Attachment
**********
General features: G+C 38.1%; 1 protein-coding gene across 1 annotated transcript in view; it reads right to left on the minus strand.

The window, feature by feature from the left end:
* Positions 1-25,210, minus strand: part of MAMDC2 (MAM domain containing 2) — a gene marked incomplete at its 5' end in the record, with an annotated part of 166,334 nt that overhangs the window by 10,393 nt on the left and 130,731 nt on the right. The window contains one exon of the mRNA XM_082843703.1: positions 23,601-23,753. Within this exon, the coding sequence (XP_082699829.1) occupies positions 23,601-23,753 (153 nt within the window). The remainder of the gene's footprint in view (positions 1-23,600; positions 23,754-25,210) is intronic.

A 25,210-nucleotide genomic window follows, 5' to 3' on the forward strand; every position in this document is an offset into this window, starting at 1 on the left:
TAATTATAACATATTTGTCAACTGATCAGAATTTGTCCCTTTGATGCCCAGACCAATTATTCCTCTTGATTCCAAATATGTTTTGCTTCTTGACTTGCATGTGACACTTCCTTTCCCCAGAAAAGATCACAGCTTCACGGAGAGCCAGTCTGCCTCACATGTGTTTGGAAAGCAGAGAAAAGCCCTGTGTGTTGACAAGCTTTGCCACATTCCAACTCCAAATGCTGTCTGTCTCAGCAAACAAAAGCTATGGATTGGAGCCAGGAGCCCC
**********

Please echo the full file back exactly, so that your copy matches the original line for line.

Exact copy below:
General features: G+C 38.1%; 1 protein-coding gene across 1 annotated transcript in view; it reads right to left on the minus strand.

The window, feature by feature from the left end:
* Positions 1-25,210, minus strand: part of MAMDC2 (MAM domain containing 2) — a gene marked incomplete at its 5' end in the record, with an annotated part of 166,334 nt that overhangs the window by 10,393 nt on the left and 130,731 nt on the right. The window contains one exon of the mRNA XM_082843703.1: positions 23,601-23,753. Within this exon, the coding sequence (XP_082699829.1) occupies positions 23,601-23,753 (153 nt within the window). The remainder of the gene's footprint in view (positions 1-23,600; positions 23,754-25,210) is intronic.

A 25,210-nucleotide genomic window follows, 5' to 3' on the forward strand; every position in this document is an offset into this window, starting at 1 on the left:
TAATTATAACATATTTGTCAACTGATCAGAATTTGTCCCTTTGATGCCCAGACCAATTATTCCTCTTGATTCCAAATATGTTTTGCTTCTTGACTTGCATGTGACACTTCCTTTCCCCAGAAAAGATCACAGCTTCACGGAGAGCCAGTCTGCCTCACATGTGTTTGGAAAGCAGAGAAAAGCCCTGTGTGTTGACAAGCTTTGCCACATTCCAACTCCAAATGCTGTCTGTCTCAGCAAACAAAAGCTATGGATTGGAGCCAGGAGCCCC